Virachey National Park is a national park in north-eastern Cambodia. Although partly protecting flora and fauna of international conservation priority, the park is under serious threat from illegal logging in the region.
The park is one of only two Cambodian ASEAN Heritage Parks and is one of the top priority areas for conservation in Southeast Asia. The park overlaps Ratanakiri and Stung Treng Provinces in northeastern Cambodia covering an area of 3,325² km.
Virachey National Park was created under the Royal Decree Concerning the Creation and Designation of Protected Areas, issued on 1 November 1993, and is under the administration of the Ministry of Environment of Cambodia.
The human population adjacent to Virachey National Park is characterised by a high percentage of ethnic minority groups. The majority are Kreung, Kavet, Brao, Lao and Lun people. Smaller numbers of Tampuen, Kachok, ethnic Chinese, ethnic Khmer and ethnic Vietnamese people are also found in the area.
Most of these live in 60 villages, some of which were located inside what is now Virachey National Park. The reliance on natural resource use inside the protected area is critical to the survival of the local communities. The main products harvested are rattan, bamboo and malva nuts.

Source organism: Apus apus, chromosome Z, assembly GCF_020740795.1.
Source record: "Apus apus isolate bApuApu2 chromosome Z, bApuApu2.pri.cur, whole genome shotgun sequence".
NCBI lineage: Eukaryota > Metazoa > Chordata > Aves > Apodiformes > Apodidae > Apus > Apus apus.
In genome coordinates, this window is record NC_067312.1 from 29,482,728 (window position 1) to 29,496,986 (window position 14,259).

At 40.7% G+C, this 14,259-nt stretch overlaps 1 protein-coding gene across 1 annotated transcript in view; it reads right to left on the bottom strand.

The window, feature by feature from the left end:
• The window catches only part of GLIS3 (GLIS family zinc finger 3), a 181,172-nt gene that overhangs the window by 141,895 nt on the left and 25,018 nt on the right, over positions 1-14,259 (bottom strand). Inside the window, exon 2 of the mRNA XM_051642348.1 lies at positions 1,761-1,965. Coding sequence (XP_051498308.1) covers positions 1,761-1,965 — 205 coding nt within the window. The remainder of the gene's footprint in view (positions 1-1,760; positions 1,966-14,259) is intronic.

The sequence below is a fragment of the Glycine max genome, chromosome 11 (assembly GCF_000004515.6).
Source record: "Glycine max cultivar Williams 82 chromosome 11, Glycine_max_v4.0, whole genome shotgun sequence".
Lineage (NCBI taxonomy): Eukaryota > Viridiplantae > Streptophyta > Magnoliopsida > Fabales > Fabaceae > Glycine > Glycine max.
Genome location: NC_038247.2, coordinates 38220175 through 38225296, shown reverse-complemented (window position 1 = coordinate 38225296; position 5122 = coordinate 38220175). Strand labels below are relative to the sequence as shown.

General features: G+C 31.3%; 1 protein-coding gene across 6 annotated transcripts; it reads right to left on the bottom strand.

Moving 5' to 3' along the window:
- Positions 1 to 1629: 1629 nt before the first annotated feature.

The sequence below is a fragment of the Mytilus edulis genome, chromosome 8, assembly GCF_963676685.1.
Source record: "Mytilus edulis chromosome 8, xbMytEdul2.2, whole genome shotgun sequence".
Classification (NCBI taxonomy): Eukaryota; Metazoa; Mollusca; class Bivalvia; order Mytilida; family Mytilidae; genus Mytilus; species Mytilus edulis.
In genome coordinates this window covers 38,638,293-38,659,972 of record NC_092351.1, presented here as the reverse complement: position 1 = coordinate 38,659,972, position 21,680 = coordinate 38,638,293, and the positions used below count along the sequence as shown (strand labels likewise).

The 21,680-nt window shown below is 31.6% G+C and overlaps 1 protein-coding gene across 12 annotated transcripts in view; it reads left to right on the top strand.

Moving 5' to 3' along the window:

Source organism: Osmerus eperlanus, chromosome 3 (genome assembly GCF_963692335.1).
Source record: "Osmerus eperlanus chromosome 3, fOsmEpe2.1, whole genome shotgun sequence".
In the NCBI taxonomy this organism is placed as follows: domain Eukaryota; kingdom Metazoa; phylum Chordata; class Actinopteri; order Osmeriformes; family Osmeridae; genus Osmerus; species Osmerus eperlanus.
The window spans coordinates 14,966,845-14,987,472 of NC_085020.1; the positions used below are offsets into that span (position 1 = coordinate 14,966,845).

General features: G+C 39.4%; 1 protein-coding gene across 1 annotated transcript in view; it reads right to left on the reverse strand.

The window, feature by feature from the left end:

Hunting for food and trade occurs in the forests of Virachey National Park and although a consistent decline in wildlife populations has been observed, reports still indicate that tiger, Himalayan black bear, Malayan sun bear, guar, Sambar deer, muntjak and civet are being hunted. Turtles, monitor lizards and pangolin are the most commonly traded animals. Rabbits, forest rats and other smaller animals are usually hunted for subsistence closer to the villages.
Located in some of the most deepest and isolated jungles of Cambodia, Virachey is largely unexplored and holds a large assortment of wildlife, waterfalls and mountains. The park comprises dense semi-evergreen lowlands, montane forests, upland savannah, bamboo thickets and occasional patches of mixed deciduous forest. Most of the area lies above 400 meters up to 1,500 meters.
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